Transgenders: Pakistan’s Open Secret
December 13 2011
Many among Pakistan’s transgender community scrape a living through dancing, singing and begging on the streets of Karachi. Others earn money catering for the sexual needs of men in the city’s seedier districts.
Thrown out by their families as children, they usually find their way to the tougher parts of the city where, hidden from the conservative mainstream, groups of outcast transsexuals have come together to create underground communities or ‘families’.
This film follows the stories of three transgender people, each of whom represents a different way of life in the country.
Maggie is a prostitute who dreams of becoming an air hostess, while Chahat was abandoned to the streets by her middle-class family for her feminine ways. Sana is Karachi’s most sought-after transgender dancer, who wants to give up the profession after a particularly gruesome gang rape.
Transgenders were until very recently not entitled to Pakistani nationality. They still have scant access to education, employment or state protection, and are frequently victims of violence, although most of Karachi’s population tolerate them, partly due to beliefs that they can give blessings towards a happy and successful life and, equally, the threat that they may curse those who treat them badly.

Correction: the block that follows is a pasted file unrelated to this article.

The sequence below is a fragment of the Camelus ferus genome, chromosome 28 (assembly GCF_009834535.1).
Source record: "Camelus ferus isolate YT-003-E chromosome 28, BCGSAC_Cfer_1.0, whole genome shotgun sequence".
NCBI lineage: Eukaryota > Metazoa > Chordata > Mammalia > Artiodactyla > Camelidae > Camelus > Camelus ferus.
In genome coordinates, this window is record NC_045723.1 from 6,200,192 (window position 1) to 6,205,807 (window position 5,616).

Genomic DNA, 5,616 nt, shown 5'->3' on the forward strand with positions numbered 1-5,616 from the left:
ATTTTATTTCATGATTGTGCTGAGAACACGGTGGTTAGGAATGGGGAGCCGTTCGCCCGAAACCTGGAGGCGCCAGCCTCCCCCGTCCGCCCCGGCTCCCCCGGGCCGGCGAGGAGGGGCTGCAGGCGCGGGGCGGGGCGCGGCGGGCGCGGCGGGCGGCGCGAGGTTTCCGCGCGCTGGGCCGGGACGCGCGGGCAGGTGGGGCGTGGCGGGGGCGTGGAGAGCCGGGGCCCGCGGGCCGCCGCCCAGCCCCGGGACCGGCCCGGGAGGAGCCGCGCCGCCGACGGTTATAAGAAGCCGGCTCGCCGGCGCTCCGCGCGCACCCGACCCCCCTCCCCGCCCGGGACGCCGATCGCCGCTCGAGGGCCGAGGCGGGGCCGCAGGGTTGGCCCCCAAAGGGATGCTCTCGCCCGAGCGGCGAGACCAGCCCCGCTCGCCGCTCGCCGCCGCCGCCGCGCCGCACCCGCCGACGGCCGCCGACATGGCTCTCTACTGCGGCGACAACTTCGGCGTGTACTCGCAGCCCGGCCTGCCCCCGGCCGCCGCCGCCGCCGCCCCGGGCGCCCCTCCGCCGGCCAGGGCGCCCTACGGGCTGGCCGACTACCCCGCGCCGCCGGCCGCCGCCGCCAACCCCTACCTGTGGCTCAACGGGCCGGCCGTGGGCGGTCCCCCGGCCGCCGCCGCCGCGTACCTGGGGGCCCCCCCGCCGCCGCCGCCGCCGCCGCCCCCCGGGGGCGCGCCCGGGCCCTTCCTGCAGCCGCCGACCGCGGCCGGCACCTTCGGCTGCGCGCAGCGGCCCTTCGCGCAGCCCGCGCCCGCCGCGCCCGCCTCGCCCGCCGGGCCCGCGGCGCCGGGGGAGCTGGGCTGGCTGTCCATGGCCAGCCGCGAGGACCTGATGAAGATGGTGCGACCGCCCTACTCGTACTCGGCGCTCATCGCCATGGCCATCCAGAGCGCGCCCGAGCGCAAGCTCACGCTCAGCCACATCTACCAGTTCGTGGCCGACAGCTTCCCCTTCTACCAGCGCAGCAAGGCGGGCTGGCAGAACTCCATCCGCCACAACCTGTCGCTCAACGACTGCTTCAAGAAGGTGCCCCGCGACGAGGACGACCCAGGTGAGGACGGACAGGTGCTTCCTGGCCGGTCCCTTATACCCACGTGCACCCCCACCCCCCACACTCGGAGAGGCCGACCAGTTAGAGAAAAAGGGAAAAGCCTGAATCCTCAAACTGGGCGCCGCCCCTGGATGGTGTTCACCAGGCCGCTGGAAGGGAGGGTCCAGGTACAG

But there is hope: the local tax office has advertised for transgenders to work as tax collectors. Clever government officials have realised that the embarrassment factor of a group of encountering a multi-coloured singing she-males is enough to make even the most stubborn tax evaders pay up.
Can Sana get one of those jobs? Will Chahat ever escape the desperate poverty she faces on a daily basis? And will Maggie fulfil her dream to fly away?
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